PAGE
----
[ Addresses ]

At the forefront of my work at academic institutions on both sides of the Atlantic the first priority lies with issues of "The Global Lawyer", the second priority lies with "Law and Innovation" and "The Role of the Corporate Sector in International Governance" and thirdly, on a longer-term perspective, with the "Concept and outline of a US-Swiss cultural exchange". I teach exclusively at the University of St. Gallen, specifically on the subjects of "American Legal Culture", "Legal Professions" and "Professional Service Firms".

The "play" element (as in work & play) consists of having moved the focus of my academic research to the Anglo-Saxon world, initially to Cambridge, Mass., where the Graduate Schools of Harvard University and MIT are located. This came out of an invitation I received to be a Visiting Scholar and Fellow at Harvard Law School in the spring term of 1999. The period I spent working there was both intense and creative; much of my professional life had been compressed into the narrow confines of a large commercial law firm, and rather late in the day, I found my eyes and senses opened to new and different things again. As I had intended, this move led to a kind of actual and virtual semi-migration on the level of academic issues, mainly in the area of research, with the emphasis on specific themes and particular projects. The opportunities in terms of infrastructure, contacts, co-operation and work in the widest sense offered by these - and other - U.S. academic institutions are tempting. The versatility, the degree of networking, the level of ambition and the realistic attitudes of these institutions appeals to me at this stage of my life, as does their cultural, spiritual and intellectual openness -- regardless of the fact that all this is happening -- in the eye of the hurricane -- at a time when the U.S., even in the academic world, is going through an inward-looking phase.

I am fortunate to be able to work regularly as a Visiting Research Professor and Senior Fellow at the European Center for Law Research with Professor David Kennedy, where I am surrounded by other teachers and researchers who have become friends, such as Detlev Vagts, Mary Ann Glenden, William Alford, Arthur Miller, Reinier Kraakman, Peter Murray and Harry S. Martin III, and am able to participate actively in the life of this institution. The Kennedy School for Government is of particular interest to me because of its coherent policy approach and the wide-ranging manner in which it has dealt with the phenomenon of globalization, and I am working there in co-operation with the Center for Business and Government headed by Professor John Ruggie alongside the former Academic Dean Fred Schauer, Louis Branscomb and Viktor Mayer-Schönberger. I am especially interested in issues relating to the emancipation and the integration of the corporate sector into the theory of international governance, as proposed by Joseph Nye, Jr., the former Dean of the Kennedy School for Government.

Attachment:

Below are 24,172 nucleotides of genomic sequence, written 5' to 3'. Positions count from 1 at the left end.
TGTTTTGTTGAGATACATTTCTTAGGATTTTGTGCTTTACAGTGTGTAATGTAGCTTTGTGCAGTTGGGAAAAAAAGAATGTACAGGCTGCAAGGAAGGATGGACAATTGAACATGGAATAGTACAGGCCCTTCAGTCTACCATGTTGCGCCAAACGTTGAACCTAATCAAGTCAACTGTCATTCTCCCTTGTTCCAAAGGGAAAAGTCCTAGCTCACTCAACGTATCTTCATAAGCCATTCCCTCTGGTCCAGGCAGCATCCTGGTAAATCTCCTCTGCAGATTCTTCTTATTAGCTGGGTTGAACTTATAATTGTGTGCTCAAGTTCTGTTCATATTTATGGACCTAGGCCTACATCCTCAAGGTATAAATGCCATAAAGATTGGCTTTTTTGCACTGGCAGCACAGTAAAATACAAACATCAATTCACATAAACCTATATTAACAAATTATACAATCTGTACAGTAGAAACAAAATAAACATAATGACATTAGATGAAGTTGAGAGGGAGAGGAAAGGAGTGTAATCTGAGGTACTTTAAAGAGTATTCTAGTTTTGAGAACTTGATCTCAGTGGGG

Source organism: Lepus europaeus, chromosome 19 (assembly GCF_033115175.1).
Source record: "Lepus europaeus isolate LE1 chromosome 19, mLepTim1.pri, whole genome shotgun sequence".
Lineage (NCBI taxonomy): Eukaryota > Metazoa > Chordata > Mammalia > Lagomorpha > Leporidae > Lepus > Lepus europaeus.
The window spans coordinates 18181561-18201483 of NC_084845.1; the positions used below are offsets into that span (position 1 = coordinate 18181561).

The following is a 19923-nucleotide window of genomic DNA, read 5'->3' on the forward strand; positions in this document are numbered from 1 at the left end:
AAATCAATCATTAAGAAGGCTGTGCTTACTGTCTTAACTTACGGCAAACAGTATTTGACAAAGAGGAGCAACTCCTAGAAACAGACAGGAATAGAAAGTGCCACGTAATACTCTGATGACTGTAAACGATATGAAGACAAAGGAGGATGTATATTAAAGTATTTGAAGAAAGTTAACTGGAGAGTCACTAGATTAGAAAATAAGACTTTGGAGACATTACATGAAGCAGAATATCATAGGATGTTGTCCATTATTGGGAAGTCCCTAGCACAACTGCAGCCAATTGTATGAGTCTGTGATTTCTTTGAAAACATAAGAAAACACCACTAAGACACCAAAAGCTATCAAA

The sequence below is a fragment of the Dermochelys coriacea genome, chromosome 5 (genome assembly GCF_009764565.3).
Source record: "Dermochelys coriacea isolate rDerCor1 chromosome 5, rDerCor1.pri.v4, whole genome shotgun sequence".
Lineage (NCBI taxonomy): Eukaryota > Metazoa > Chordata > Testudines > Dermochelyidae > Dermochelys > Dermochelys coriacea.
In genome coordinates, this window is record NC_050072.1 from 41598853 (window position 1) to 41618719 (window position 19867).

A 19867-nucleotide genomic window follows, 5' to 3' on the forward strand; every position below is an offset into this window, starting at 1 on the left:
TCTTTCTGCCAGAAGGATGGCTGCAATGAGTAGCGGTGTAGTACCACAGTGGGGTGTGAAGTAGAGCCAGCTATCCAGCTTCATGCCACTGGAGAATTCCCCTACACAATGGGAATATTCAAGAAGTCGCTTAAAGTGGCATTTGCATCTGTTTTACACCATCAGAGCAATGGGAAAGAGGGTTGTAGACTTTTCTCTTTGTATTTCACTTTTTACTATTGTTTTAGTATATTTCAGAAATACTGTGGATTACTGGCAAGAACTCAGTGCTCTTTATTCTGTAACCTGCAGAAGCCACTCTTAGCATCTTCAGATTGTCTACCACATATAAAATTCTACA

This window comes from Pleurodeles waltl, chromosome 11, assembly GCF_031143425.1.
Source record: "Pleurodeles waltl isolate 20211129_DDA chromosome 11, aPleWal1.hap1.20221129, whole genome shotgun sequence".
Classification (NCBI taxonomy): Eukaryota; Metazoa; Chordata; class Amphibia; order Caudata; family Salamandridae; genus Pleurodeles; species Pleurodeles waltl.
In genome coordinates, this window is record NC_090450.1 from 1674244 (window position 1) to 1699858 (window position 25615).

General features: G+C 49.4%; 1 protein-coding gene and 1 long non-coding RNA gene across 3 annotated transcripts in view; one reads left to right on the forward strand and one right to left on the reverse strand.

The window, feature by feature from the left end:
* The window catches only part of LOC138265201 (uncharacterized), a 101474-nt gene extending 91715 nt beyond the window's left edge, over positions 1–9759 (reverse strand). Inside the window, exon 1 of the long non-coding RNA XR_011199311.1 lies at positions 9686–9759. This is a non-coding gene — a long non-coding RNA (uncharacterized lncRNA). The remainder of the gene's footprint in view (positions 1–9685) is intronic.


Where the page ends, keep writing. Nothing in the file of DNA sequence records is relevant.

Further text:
In addition to teaching at Harvard University's graduate schools, I will have the opportunity to spend time at other universities over the coming years, e.g. the University of Michigan law school, where I myself was a student, and the Global Law Program at the New York University law school. In both cases, I have enjoyed a close professional and personal relationship with various professors over many years and have also received invitations to take up a fellowship. Whether I take these up must, however, depend on whether this can be reconciled with my first priority: the needs of my family and young children.

In Switzerland, too I will be working together with specific academic institutions, in an issue-focused way. Professor Günter Mueller-Stewens, has arranged personal and professional access for me as a Senior Fellow at the Institute for Management at the University of St. Gallen, where I am particularly interested in the thinking about company theory. I also have the opportunity to join in the work of the Chair of Security Policy of Professor Andreas Wenger at the Center for International Studies at the Swiss Federal Institute of Technology, Zurich, based on the fact that I contributed ideas and otherwise helped in producing Andreas Wenger and Daniel Möckli's book, "Conflict Prevention, the Untapped Potential of the Business Sector". Here, the main topics of interest will be issues in international relations and security policy, whereas my work with Prof. Thomas Cottier at the World Trade Institute at the University of Berne focuses on questions of international commercial law. As a senior Fellow I have access to libraries, researchers and scholars as well as to the activities of various institutions. In that sense, these institutions are part of a tailor-made network that will ensure I maintain a sense of home in my work. Those who are in charge of the Institute have long since become friends.

Time will tell